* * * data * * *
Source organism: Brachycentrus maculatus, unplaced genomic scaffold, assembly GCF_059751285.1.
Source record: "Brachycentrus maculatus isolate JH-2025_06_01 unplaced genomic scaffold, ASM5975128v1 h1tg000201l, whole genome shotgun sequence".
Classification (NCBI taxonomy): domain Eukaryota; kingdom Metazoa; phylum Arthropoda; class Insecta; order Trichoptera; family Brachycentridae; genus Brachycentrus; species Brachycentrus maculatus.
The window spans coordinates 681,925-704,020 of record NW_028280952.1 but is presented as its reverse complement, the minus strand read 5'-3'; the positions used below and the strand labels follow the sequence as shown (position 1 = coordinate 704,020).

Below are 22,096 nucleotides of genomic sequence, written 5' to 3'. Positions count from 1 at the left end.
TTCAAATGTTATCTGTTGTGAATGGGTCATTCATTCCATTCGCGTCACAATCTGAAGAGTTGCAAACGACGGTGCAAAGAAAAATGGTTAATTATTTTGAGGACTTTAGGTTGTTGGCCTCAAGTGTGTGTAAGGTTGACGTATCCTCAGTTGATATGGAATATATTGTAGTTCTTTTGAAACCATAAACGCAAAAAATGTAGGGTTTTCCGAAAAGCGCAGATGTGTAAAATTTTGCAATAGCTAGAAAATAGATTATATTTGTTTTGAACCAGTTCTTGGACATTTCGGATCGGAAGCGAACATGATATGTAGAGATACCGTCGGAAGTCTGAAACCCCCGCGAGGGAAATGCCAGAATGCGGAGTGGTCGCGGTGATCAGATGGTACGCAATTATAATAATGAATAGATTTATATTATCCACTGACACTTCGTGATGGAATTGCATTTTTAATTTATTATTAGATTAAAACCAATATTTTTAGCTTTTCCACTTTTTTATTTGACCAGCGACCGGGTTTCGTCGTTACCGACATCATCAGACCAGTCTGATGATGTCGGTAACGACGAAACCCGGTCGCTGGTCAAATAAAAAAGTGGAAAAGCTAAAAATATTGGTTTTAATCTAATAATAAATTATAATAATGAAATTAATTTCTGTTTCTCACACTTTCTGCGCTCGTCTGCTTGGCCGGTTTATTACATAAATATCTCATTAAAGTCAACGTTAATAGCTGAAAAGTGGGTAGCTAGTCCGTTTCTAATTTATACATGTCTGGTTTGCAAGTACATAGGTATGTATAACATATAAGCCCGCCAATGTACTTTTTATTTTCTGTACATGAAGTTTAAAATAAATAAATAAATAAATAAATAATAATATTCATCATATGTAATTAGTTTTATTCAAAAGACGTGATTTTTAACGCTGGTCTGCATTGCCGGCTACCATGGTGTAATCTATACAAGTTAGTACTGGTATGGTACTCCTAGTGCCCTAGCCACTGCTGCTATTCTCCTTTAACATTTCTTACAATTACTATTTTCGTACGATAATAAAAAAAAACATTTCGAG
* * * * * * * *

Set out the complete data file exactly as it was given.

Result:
Source organism: Brachycentrus maculatus, unplaced genomic scaffold, assembly GCF_059751285.1.
Source record: "Brachycentrus maculatus isolate JH-2025_06_01 unplaced genomic scaffold, ASM5975128v1 h1tg000201l, whole genome shotgun sequence".
Classification (NCBI taxonomy): domain Eukaryota; kingdom Metazoa; phylum Arthropoda; class Insecta; order Trichoptera; family Brachycentridae; genus Brachycentrus; species Brachycentrus maculatus.
The window spans coordinates 681,925-704,020 of record NW_028280952.1 but is presented as its reverse complement, the minus strand read 5'-3'; the positions used below and the strand labels follow the sequence as shown (position 1 = coordinate 704,020).

Below are 22,096 nucleotides of genomic sequence, written 5' to 3'. Positions count from 1 at the left end.
TTCAAATGTTATCTGTTGTGAATGGGTCATTCATTCCATTCGCGTCACAATCTGAAGAGTTGCAAACGACGGTGCAAAGAAAAATGGTTAATTATTTTGAGGACTTTAGGTTGTTGGCCTCAAGTGTGTGTAAGGTTGACGTATCCTCAGTTGATATGGAATATATTGTAGTTCTTTTGAAACCATAAACGCAAAAAATGTAGGGTTTTCCGAAAAGCGCAGATGTGTAAAATTTTGCAATAGCTAGAAAATAGATTATATTTGTTTTGAACCAGTTCTTGGACATTTCGGATCGGAAGCGAACATGATATGTAGAGATACCGTCGGAAGTCTGAAACCCCCGCGAGGGAAATGCCAGAATGCGGAGTGGTCGCGGTGATCAGATGGTACGCAATTATAATAATGAATAGATTTATATTATCCACTGACACTTCGTGATGGAATTGCATTTTTAATTTATTATTAGATTAAAACCAATATTTTTAGCTTTTCCACTTTTTTATTTGACCAGCGACCGGGTTTCGTCGTTACCGACATCATCAGACCAGTCTGATGATGTCGGTAACGACGAAACCCGGTCGCTGGTCAAATAAAAAAGTGGAAAAGCTAAAAATATTGGTTTTAATCTAATAATAAATTATAATAATGAAATTAATTTCTGTTTCTCACACTTTCTGCGCTCGTCTGCTTGGCCGGTTTATTACATAAATATCTCATTAAAGTCAACGTTAATAGCTGAAAAGTGGGTAGCTAGTCCGTTTCTAATTTATACATGTCTGGTTTGCAAGTACATAGGTATGTATAACATATAAGCCCGCCAATGTACTTTTTATTTTCTGTACATGAAGTTTAAAATAAATAAATAAATAAATAAATAATAATATTCATCATATGTAATTAGTTTTATTCAAAAGACGTGATTTTTAACGCTGGTCTGCATTGCCGGCTACCATGGTGTAATCTATACAAGTTAGTACTGGTATGGTACTCCTAGTGCCCTAGCCACTGCTGCTATTCTCCTTTAACATTTCTTACAATTACTATTTTCGTACGATAATAAAAAAAAACATTTCGAG